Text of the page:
In a world where only about 10 percent of the population is believed to be left-handed, anecdotal evidence has indicated that the number of lefties among pilots is significantly higher — as many as 40 percent. With this in mind, it begs the question as to why there are not more pilots’ watches designed to be worn on the right hand. At least one of the watch world’s most noted purveyors of timepieces for aviators, IWC Schaffhausen, has finally addressed this large potential audience with a new limited edition in its iconic Big Pilot’s collection: the IWC Big Pilot’s Watch Edition “Right Hander.”
The watch, which is limited to 250 pieces, is the first IWC Big Pilot’s Watch to have its crown positioned on the left side of the case. It takes its design inspiration from a 1940s model, the Big Pilot’s Watch Calibre 52, and shares that vintage piece’s titanic case diameter of 46.2 mm. The left-mounted crown, its conical shape and large size designed for ease of use by pilots wearing thick gloves, screws into the case, which is made of stainless steel and water resistant to 60 meters. Under a convex, nonreflective sapphire crystal, the slate-colored dial bears the classical hallmarks of the Big Pilot collection, with large, luminous Arabic numerals and hands as well as the traditional triangle at 12 o’clock. This model also displays the date at 6 o’clock, the small seconds at 3 o’clock, and the status of the watch’s lengthy seven-day power reserve at 9 o’clock.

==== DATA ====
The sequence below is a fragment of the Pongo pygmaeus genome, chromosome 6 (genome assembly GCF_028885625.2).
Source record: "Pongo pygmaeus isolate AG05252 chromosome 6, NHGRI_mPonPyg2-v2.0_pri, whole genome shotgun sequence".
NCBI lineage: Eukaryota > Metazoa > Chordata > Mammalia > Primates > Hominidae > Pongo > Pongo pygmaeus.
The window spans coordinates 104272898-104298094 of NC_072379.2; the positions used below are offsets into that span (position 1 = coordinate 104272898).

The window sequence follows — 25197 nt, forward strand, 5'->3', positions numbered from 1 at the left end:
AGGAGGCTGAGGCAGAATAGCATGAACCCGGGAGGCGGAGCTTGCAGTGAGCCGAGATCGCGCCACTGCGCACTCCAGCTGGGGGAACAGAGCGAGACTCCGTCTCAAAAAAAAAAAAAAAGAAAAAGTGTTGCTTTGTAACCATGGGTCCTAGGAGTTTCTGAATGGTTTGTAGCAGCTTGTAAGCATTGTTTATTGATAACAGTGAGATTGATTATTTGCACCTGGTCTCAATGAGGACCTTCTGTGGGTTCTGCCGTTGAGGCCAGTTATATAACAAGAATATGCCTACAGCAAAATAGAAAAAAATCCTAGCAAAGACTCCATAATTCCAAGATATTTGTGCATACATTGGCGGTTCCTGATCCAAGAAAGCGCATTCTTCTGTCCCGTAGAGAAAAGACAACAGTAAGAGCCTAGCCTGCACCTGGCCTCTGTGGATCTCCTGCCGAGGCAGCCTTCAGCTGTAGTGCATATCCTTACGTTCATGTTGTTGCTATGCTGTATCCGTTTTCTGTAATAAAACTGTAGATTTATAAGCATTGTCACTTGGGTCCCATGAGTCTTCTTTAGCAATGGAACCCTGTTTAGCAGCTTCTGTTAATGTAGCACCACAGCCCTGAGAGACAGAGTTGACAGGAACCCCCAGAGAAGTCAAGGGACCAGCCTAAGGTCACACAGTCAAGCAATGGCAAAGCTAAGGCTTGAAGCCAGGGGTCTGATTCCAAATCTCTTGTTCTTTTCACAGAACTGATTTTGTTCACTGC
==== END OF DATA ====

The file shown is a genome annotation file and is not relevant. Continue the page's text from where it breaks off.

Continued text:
The movement that provides this watch’s week-long running autonomy is IWC’s self-winding Caliber 52010, which is protected from the effects of magnetism by a soft iron inner case — another practical feature pioneered by IWC and quite useful in a cockpit. Driven by IWC’s Pellaton winding system, the movement has 31 jewels, a frequency of 28,800 vph, and a hacking seconds function. The Big Pilot’s Watch Edition “Right-Hander” is mounted on a black calfskin strap and priced at $14,200. It will be available starting in August at IWC boutiques and authorized retailers, with three months’ exclusivity in Australia and France.
Very interesting. I have worn a watch on my right wrist ever since my mother put on my Timex when I was about 10. Having the winding crown on the right hand side has never been a problem for me, however, it’s good to see that someone has addressed this issue as I’ve always had to take my watch off to correct the date or time. I’ve seen some watches, I think Seiko, that have the crown at the 12 position, another variation.